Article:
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When it came to poise, manners, and etiquette, no porker outperformed Mademoiselle Pokechop.

Peggy Pokechop

By —— Bio and Archives--August 30, 2017

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My boyhood best friend and mentor Jaybird always kept a housecat or two, especially master mousers, and was never without a pack of hunting hounds, but above all he preferred the company of an animal that is ranked just below humans in intelligence: the pig.

Over the years Jaybird befriended a slew of swine, including such notables as Hortense Hamhocks, Clarabelle Chitlins, Teresa Tenderloin, and Ophelia Oink, but the pig he loved above all others was Peggy Pokechop.

When it came to poise, manners, and etiquette, no porker outperformed Mademoiselle Pokechop

Often, when we finished a day’s work on my father’s Mississippi Delta farm, Jaybird and I relaxed on his front porch and watched the sun go down over the endless flatness of one of the world’s most fecund alluvial planes. It was Jaybird’s favorite time of day. He would light a cigarette, fill a glass with corn whiskey, and invite Peggy to join us.

Grunting happily, the sow would arise from her favorite lounging spot beneath a shade tree, trot up the steps, nuzzle Jaybird’s hand, and, with all the decorum and grace of a queen, take a seat beside him.

When it came to poise, manners, and etiquette, no porker outperformed Mademoiselle Pokechop. Even though her great beauty caused Jaybird’s boars to engage incessantly in tusk tussles, she ignored the jealous jousts. Reigning as the sty’s most stylish sow, she remained demure, coy, and modestly self-effacing about her drop-dead good looks.

Long, curly lashes swept down over her hazel eyes, the corners of her mouth turned upward in a perpetual grin, her flat pink nose twitched inquisitively, sharp incisors poked downward over her jowls, and when she was in Jaybird’s company, her ears, festooned with bristly hair, rotated, indicating that she was keenly interested in good conversation.

She was also keenly interested in Jaybird’s corn whiskey, and he obliged by sharing a dram or two with her. Over time, he taught her to hold a bowl with her front feet and raise it to her mouth, although he later regretted teaching her this skill because, as evenings progressed and the liquor’s potent punch impaired the pig, she left off sipping and slurped sloppily in a most un-ladylike way.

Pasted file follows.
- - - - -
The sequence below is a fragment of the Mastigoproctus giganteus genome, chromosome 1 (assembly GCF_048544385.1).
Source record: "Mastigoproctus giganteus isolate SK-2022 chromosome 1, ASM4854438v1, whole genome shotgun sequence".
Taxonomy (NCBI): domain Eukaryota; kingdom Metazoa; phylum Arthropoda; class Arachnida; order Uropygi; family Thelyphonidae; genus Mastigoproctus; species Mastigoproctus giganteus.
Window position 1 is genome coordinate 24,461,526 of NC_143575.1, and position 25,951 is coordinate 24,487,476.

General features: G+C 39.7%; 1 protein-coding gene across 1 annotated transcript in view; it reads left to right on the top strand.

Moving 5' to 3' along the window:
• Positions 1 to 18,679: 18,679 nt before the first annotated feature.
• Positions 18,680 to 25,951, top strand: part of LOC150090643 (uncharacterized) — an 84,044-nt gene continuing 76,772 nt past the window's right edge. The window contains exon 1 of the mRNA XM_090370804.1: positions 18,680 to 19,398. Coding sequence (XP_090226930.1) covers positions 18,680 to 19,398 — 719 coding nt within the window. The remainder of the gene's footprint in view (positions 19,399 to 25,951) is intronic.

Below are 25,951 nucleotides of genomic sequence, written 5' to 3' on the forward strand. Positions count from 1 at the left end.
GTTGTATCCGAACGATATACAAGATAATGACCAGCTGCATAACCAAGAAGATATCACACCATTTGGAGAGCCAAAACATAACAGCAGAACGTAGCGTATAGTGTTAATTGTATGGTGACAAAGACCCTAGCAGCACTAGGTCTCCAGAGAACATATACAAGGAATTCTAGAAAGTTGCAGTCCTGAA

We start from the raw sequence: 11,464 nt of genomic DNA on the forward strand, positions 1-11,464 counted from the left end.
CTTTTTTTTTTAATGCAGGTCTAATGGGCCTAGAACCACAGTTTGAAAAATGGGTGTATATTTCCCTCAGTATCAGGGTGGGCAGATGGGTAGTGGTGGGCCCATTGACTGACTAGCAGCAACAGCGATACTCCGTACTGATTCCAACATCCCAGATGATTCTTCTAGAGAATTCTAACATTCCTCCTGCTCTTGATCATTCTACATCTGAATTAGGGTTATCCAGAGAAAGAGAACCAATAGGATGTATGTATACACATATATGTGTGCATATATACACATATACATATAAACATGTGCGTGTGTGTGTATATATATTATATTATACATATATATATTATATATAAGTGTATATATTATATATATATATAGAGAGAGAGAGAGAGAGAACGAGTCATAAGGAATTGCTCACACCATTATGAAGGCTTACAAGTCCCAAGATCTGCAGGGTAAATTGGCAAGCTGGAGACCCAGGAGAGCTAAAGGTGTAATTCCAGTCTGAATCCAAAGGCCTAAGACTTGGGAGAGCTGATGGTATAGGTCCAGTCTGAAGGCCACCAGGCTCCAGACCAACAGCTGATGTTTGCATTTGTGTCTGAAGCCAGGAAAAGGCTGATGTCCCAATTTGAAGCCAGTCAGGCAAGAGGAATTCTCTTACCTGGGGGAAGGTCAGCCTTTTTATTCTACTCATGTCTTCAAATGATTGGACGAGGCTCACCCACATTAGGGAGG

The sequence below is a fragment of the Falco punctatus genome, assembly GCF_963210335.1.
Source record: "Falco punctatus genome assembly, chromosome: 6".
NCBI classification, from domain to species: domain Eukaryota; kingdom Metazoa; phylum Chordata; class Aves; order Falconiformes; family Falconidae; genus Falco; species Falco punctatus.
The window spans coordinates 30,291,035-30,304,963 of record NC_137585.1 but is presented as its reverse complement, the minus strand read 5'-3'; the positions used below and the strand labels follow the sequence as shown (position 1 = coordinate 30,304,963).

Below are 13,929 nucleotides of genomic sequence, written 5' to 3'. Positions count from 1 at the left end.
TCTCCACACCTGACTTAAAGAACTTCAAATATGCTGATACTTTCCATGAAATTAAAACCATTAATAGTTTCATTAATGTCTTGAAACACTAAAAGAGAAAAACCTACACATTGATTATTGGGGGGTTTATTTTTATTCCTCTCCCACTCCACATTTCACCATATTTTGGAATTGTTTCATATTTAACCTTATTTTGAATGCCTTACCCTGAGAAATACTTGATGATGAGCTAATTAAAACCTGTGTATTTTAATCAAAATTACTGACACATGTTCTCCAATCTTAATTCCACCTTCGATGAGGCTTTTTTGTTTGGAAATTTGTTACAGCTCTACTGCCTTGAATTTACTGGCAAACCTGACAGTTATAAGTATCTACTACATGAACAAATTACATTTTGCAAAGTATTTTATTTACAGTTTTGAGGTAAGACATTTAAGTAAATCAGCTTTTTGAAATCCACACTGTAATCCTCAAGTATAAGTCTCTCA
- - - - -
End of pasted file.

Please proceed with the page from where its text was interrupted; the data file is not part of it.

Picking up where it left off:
And, bless her heart, she seemed to possess an infallible ability to understand the English-obliterating vernacular in which Delta folk communicate, a jumbled jargon incomprehensible to non-flatlanders.

Once when Peggy was rooting too close to Jaybird’s beloved rose bushes, I witnessed an amazing example of this ability. He let fly a string of prepositions: “Peggy, you better come on away from up in around behind my bushes.”

Amazingly, the pig stopped rooting immediately, grunted apologetically, and trotted shamefully away.

Although Jaybird loved cracklings, chitterlings, hams, and other porcine products, he never met a live pig he didn’t like.

In my mind’s eye, I can still see the three of us on his front porch — a wise old black man, a white boy he helped to raise and loved like his own son, and a pampered pig that was his favorite pet: Peggy Pokechop.

Jimmy Reed -- Bio and Archives | Comments

Jimmy Reed is an Oxford, Mississippi resident, Ole Miss alumnus, Army veteran, former Mississippi Delta cotton farmer, and retired college teacher.

Jimmy’s latest book, One Hundred by Five Hundred is available at Amazon.

His collection of short stories is available via Squarebooks.com, telephone 662-236-2262.

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